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La mia analisi: Il materiale

La lezione del GM Schwartzman The reason I have do not include many compositions in my Lessons is that they are usually not very realistic.  And since the main goal of the Academy is help you improve your tournament play, besides having fun, I just thought that it is positions that come from real games that provide the best learning experience.
So, what changed my mind?  Well, just the fact that this position looks almost like it came out of a real game.   I know black's 'g' pawn getting to f3 and 'h' pawn to g4 is not that easy.  I also know that black happens to be an exchange down, and his bishop looks like it never developed.  But, let's get over that - everything else looks like a game, right?
And quite an exciting one! It is almost like a football game played by two teams that don't have any defense: white's king is absolutely alone surrounded by black's pieces, and black's king is just as lonely, in front of not less than three of our pieces.  Now let me tell you what by far the best news about this position really is: it is white's move!  If it were black's move - well he would have a choice between checkmating us right away, or promoting his 'e' pawn.
Of course, this threat that black has is quite obvious, so why am I pointing it out?   Simple:  it is the clue that will help us solve the puzzle! Under normal circumstances, we should be considering all of white's moves, or at least almost all.   That could take a while, and would make our job pretty difficult, wouldn't it?   But, because of the threats that black has, we have no choice: we must limit our calculations to only the moves that stop them.
Unfortunately, since black threatens not one, but two checkmates - on h2 and g2, there is no defensive move that would stop them both.  Really, the only moves that would either stop or postpone a checkmate, are... checks!  So, all we have to do is carefully calculate our checking moves: Rb8, Qe6, and Qg4.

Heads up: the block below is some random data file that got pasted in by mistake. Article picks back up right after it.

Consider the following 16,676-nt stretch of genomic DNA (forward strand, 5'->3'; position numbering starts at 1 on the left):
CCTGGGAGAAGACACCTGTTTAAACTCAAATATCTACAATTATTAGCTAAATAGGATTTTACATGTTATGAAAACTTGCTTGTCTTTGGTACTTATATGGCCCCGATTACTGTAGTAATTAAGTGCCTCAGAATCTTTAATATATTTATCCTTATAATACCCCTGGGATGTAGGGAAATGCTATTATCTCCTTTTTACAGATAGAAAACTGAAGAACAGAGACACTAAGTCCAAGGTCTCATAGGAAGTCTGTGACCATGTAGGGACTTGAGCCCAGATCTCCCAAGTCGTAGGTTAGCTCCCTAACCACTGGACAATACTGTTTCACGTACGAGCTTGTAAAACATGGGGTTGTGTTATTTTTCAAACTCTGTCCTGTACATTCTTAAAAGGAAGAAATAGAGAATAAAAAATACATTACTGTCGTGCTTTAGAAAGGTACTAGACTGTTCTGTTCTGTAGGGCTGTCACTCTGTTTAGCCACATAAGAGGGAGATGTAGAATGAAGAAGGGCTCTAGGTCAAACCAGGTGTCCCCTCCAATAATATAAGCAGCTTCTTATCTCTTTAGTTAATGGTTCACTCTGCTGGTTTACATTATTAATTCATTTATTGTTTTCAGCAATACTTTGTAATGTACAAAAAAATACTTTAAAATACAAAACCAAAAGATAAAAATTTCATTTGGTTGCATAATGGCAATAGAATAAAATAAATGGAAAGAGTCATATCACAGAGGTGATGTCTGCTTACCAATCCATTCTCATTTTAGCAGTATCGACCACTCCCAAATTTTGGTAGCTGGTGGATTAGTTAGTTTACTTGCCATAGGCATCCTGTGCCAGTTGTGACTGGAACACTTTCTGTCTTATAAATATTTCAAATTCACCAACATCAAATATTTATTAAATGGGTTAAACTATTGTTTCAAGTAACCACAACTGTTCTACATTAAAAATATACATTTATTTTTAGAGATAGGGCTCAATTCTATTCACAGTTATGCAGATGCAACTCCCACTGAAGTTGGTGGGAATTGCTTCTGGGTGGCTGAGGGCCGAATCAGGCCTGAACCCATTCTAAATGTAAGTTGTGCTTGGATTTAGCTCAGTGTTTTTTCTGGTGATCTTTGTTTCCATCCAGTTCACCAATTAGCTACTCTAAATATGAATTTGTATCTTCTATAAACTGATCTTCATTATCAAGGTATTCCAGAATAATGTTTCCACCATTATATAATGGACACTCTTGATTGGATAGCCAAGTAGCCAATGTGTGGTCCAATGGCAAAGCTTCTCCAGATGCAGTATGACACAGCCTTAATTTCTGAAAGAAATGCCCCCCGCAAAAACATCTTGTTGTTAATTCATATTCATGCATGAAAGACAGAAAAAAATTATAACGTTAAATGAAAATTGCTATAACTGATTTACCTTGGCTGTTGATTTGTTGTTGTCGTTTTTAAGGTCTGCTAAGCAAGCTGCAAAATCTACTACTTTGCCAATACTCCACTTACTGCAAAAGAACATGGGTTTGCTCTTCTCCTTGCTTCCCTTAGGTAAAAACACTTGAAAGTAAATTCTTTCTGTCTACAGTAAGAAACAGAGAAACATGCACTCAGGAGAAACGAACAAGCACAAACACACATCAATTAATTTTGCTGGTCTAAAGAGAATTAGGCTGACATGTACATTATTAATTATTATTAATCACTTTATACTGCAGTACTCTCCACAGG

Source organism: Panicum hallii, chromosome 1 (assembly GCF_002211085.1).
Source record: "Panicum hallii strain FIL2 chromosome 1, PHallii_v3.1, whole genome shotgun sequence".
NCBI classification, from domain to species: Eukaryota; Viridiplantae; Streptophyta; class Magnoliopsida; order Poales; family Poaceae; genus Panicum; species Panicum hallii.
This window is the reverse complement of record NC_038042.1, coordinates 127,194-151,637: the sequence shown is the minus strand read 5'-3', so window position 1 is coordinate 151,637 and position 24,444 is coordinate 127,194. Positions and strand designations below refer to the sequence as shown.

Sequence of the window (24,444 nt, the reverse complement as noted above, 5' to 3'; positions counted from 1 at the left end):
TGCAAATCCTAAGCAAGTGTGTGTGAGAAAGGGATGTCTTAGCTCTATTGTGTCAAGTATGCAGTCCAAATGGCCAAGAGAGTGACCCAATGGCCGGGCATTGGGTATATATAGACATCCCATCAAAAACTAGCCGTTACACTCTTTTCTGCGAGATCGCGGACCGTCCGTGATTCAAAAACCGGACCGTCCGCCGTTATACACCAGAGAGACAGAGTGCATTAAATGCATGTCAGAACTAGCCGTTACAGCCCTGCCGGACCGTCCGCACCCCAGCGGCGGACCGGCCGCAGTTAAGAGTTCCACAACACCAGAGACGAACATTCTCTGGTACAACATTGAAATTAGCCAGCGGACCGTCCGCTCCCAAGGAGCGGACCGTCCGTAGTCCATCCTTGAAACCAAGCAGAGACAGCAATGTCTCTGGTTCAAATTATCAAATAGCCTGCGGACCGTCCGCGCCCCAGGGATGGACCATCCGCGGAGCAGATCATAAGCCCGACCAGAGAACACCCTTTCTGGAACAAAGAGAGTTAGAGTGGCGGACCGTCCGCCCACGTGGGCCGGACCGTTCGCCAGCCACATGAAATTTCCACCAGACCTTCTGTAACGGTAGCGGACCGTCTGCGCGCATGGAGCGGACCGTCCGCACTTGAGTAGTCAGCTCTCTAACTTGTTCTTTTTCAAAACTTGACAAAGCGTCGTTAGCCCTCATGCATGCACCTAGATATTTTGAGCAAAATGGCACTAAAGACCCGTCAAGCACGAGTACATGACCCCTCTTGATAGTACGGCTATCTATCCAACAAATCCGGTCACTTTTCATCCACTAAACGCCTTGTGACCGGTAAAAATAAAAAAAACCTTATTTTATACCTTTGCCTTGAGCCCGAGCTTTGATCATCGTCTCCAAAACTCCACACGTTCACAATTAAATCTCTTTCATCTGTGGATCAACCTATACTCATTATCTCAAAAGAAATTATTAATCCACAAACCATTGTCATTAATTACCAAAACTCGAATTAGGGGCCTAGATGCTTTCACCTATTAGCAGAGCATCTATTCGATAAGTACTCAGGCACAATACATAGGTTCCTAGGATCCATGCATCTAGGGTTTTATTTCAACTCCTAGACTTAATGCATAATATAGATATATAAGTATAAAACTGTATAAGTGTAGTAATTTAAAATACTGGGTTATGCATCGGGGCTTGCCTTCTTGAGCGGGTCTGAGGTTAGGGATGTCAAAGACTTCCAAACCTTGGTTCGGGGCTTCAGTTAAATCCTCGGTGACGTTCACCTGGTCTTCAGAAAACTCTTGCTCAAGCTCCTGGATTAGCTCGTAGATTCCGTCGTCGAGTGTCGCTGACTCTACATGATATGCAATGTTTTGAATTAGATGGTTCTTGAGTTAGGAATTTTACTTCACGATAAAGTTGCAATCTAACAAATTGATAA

Now of course, Qg4 looks like the first choice, since it is not a sacrifice, and it forces black to trade his most threatening piece, the queen.  The bad news, though, is that as soon as we get his queen off the board, his other one comes in...  And without our queen, we really find ourselves in deep trouble!
So, this only leaves our two other moves.  Trust me when I say that I wouldn't blame you if would start with 1.Rb8.  After all, it is a rook sacrifice, which is generally better than giving up an entire queen, as Qe6 does.  But, on the other hand, can we really do anything after we give up the rook?  The unfortunate answer is no.  You see, we manage to get black's king on the 'b' file, which allows us to then infiltrate our queen.  But, just as we proceed to go in, on b7 and then b8, black's queen happens to remember the concept of defense and comes back at the last second to avoid defeat.  The variation I am referring to is: 1.Rb8 Kb8 2.Qb4 Kc8 3.Qb7 Kd8 4.Qb8 Qc8.
Obviously, white has some other possibilities as well after the first move, but trust me, there is no checkmate in sight.  So, before we despair, let's check out the one remaining move: 1.Qe6!!

Here's the problem with this move: its looks.  It really doesn't look like the move does anything...  I mean, yes it loses our queen after 1...Qe6, but it doesn't look like it is doing anything to help us checkmate black... But here is where looks can once again be deceiving!  You see, it does do one thing:  it removes black's queen from h3, and thus removes the immediate checkmate threat.  With that gone, what we do get, is some extra time - time that we can use to put together a mating net.

Putting this net together is really not as difficult as it sounds.   With the little pieces that we have left, we have to use them in the best possible fashion if we want to stand a chance.  And there isn't anything more obvious than 2.Nd7!
Suddenly we have an exciting checkmate threat: Rb8.  Further, some more good news:  with black out of checks, and a king out of breathing room, the only way he can stop the checkmate is by giving up his own queen with 2...Qd7. 
And it is now, finally, that we reach the trick to this entire combination!  It is so tempting to only consider 3.ed7 as the simple reply which captures black's queen!  But then we quickly realize that black captures back and enters a completely winning endgame, thanks to his bishop, knight, and numerous pawns.   So, all the effort for nothing?  Not exactly! We have just one more trick up our sleeve: instead of quickly gobbling up black's queen, how about sacrificing our last heavy piece with 3.Rb8!!

And this is exactly why this puzzle is so fantastic: in three quick moves, we have sacrifice all of our active pieces: the queen, the knight, and now the rook.   So, are we trying to get a stalemate?  Not exactly, as long as there still is a pawn on g3... So, then what are we trying to get?  I mean checkmating without pieces is kind of difficult, right?
Well, yes, except for the fact that we still have pawns, and one happens to be very close to promotion.  As a a matter of fact, after the forced 3...Kb8 we can play 4.cd7 and put black in an absolutely amazing situation:

He can simply not prevent our 'd' pawn from promoting.  And as if this is wasn't bad enough for black, here's another nightmare: when our pawn promotes on the next move, it is going to be a checkmate! So, this entire puzzle was actually a forced checkmate in five moves.  Pretty neat, wasn't it?